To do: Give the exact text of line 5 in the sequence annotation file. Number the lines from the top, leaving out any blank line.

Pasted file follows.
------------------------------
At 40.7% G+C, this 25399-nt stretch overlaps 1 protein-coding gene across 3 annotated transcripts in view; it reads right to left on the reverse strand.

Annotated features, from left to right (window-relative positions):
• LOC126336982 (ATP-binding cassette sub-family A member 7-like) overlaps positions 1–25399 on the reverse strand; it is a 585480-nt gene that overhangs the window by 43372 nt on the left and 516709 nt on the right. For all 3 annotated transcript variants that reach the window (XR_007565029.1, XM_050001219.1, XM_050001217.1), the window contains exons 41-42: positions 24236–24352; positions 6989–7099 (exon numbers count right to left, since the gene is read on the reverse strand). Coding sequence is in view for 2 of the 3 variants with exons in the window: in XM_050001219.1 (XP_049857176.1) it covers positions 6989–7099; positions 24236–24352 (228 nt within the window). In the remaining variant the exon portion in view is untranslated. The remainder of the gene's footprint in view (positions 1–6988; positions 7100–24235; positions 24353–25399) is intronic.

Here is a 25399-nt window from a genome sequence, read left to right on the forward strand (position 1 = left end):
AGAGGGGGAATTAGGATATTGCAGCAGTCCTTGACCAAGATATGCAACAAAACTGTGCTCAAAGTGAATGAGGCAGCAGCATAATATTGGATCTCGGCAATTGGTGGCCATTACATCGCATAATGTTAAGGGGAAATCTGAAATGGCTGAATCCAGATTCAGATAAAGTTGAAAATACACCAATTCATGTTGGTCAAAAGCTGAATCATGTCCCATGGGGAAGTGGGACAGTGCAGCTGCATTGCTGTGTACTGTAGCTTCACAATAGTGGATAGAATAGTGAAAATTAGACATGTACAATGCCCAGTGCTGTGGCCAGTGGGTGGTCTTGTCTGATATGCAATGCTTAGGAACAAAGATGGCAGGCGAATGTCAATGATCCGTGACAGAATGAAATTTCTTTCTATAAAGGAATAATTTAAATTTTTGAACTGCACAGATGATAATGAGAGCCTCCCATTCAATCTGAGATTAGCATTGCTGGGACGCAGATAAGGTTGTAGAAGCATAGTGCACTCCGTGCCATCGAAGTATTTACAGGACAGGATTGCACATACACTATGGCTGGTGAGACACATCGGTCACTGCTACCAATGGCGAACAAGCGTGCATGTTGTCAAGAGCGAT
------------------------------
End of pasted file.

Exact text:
AGAGGGGGAATTAGGATATTGCAGCAGTCCTTGACCAAGATATGCAACAAAACTGTGCTCAAAGTGAATGAGGCAGCAGCATAATATTGGATCTCGGCAATTGGTGGCCATTACATCGCATAATGTTAAGGGGAAATCTGAAATGGCTGAATCCAGATTCAGATAAAGTTGAAAATACACCAATTCATGTTGGTCAAAAGCTGAATCATGTCCCATGGGGAAGTGGGACAGTGCAGCTGCATTGCTGTGTACTGTAGCTTCACAATAGTGGATAGAATAGTGAAAATTAGACATGTACAATGCCCAGTGCTGTGGCCAGTGGGTGGTCTTGTCTGATATGCAATGCTTAGGAACAAAGATGGCAGGCGAATGTCAATGATCCGTGACAGAATGAAATTTCTTTCTATAAAGGAATAATTTAAATTTTTGAACTGCACAGATGATAATGAGAGCCTCCCATTCAATCTGAGATTAGCATTGCTGGGACGCAGATAAGGTTGTAGAAGCATAGTGCACTCCGTGCCATCGAAGTATTTACAGGACAGGATTGCACATACACTATGGCTGGTGAGACACATCGGTCACTGCTACCAATGGCGAACAAGCGTGCATGTTGTCAAGAGCGAT